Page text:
The Woman with “777” Tattooed Across Her Throat. Google, which knows all, informed me that such a tattoo could be a Biblical reference, or a gambling thing, or a Nazi thing (yikes!). Or, Google says, it could be that the tattoo’s meaning is specific to the person. Perhaps it’s her luggage combination. Or, maybe she values convenience so much that she wanted a 7/11 tattoo, but she picked the closest tattoo artist, rather than the best tattoo artist, and he fucked up the eleven, making it look like a pair of sevens. Anything is possible! But one thing is certain: the woman with the throat tattoo has a higher pain threshold than me.
The Man Wearing the “All Wright, All Wright, All Wright” T-shirt. He sure looks dazed & confused, but I’m also confused. Is the t-shirt a typo, or is it some kind of homage to the Wright Brothers? Also, where’s our Wright Brother’s biopic starring Matthew McConaughey in a tour de force as both Orville and Wilbur? That would be more than All Wright, All Wright, All Wright with me.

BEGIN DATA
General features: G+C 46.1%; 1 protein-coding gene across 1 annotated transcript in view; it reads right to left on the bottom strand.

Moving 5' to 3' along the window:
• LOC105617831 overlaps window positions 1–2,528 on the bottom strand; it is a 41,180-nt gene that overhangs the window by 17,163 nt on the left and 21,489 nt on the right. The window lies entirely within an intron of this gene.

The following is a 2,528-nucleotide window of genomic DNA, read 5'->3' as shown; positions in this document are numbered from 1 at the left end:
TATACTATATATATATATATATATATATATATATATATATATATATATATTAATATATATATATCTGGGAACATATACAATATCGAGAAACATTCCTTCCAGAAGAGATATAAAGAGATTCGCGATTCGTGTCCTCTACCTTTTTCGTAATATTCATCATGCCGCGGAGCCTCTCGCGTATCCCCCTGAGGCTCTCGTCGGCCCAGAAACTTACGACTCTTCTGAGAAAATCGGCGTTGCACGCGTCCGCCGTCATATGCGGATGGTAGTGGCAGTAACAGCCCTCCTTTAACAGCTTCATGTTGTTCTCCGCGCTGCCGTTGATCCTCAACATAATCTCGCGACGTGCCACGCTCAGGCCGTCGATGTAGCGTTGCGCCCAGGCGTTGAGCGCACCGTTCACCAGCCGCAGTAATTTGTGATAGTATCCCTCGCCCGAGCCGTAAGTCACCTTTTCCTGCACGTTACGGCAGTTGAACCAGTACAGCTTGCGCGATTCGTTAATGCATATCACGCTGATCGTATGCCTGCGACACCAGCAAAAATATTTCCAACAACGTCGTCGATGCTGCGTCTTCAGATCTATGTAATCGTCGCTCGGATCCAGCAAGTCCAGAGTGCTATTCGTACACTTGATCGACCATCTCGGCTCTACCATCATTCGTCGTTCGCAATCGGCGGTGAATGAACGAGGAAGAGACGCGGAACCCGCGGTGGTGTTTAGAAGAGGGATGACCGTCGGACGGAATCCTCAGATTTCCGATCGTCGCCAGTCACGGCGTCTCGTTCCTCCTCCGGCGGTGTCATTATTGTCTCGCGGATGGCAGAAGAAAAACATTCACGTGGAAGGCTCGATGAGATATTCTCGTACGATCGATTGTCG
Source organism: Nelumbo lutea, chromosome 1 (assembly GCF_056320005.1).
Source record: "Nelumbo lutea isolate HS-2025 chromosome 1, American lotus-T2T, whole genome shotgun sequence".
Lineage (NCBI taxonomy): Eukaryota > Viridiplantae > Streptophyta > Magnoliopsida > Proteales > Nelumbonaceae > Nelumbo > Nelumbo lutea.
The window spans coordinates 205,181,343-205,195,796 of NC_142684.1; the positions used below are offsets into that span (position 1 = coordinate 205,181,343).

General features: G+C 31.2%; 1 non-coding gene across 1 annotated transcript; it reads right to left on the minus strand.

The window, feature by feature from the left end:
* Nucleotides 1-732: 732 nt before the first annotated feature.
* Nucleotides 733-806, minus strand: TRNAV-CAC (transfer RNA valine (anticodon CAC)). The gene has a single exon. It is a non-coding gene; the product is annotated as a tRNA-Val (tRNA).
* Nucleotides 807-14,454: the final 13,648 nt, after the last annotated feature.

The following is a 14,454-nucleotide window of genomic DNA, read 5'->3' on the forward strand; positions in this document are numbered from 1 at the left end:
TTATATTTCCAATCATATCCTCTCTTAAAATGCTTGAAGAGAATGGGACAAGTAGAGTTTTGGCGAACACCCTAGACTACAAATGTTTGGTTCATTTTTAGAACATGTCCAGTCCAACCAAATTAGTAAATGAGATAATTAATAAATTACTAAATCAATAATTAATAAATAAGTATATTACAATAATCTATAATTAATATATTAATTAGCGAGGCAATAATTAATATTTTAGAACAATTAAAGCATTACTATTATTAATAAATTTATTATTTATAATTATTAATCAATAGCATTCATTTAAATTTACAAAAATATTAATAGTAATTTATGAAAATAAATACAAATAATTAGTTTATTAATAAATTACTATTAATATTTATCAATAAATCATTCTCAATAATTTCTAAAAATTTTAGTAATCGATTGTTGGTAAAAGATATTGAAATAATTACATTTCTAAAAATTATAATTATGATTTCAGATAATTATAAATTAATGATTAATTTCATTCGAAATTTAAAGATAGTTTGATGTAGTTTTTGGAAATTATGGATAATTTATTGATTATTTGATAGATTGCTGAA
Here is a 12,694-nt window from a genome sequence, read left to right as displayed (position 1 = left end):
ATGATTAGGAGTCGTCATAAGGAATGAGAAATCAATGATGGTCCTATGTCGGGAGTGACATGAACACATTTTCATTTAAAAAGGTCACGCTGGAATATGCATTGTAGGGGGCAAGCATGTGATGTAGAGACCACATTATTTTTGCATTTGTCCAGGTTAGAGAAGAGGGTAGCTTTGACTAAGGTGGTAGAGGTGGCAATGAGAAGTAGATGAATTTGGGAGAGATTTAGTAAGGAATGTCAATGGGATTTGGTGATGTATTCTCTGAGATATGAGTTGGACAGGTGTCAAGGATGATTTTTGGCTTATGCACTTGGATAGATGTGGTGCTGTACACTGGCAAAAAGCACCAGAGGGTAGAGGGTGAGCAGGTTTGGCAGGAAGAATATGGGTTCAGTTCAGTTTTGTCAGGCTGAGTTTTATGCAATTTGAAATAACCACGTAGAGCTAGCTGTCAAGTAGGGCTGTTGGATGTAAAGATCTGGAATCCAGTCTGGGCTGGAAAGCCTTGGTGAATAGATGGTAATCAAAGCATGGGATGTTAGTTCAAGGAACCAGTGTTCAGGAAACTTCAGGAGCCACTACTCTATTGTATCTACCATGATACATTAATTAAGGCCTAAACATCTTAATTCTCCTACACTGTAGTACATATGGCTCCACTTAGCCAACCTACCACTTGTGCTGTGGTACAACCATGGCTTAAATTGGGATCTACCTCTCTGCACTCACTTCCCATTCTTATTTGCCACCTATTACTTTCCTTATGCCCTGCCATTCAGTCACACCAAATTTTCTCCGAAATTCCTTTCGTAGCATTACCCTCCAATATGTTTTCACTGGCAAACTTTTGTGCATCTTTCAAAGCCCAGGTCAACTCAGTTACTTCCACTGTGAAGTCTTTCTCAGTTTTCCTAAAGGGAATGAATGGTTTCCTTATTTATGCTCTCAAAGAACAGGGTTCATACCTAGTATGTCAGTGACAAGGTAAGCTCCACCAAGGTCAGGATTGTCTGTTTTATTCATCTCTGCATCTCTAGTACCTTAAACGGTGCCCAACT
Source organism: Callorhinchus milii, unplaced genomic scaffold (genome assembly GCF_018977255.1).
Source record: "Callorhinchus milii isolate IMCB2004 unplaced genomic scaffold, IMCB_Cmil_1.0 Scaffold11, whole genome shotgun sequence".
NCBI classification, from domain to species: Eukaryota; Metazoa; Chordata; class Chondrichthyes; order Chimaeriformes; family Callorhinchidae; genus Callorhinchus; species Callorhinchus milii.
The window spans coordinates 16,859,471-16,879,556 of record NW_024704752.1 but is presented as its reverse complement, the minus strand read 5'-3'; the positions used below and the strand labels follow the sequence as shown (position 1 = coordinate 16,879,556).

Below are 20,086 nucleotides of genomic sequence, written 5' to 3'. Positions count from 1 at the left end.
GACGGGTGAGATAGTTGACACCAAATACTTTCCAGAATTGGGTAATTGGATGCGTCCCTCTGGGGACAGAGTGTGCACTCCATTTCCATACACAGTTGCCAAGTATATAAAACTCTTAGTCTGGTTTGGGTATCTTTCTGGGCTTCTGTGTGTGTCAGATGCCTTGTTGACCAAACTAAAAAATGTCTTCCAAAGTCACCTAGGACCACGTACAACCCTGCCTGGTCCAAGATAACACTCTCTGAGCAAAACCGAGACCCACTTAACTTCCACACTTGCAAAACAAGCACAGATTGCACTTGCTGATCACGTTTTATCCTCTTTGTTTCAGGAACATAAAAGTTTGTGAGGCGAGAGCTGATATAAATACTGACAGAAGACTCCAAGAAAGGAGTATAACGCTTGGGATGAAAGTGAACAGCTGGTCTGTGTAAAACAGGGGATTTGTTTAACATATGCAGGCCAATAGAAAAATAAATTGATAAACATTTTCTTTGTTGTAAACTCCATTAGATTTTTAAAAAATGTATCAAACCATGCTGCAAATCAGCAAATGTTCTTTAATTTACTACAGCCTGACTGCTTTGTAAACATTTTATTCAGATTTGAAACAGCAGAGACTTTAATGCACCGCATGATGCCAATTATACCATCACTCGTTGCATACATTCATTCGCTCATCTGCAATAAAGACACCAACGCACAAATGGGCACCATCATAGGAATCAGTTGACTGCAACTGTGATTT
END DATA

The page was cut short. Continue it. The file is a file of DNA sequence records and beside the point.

The Bro and His “Working” Dog. The bro looks strong, like a fitness influencer, but it’s his dog, which plays with strangers and doesn’t follow its owner’s commands, that makes me suspicious. And angry! We had to leave Mortimer at home, and an Alaskan cruise is a bucket list item for our dog.
But sea voyages aren’t all about people-watching. There’s soft serve ice cream — a sweet treat and, for this correspondent anyway, an inspiration to maritime vocation.
“If it all goes bad with Situation Normal, I can always put to sea,” I told Christina. “Not trying to brag, but I’m the best ice cream man this side of the international date line.”
Christina didn’t ask about my rival, Schooner Scoop, the finest ice cream man on the other side of the international date line. Instead, she speculated about her maritime career options.
“I think I’d make a great captain,” she said. “What skills do I need for that job?”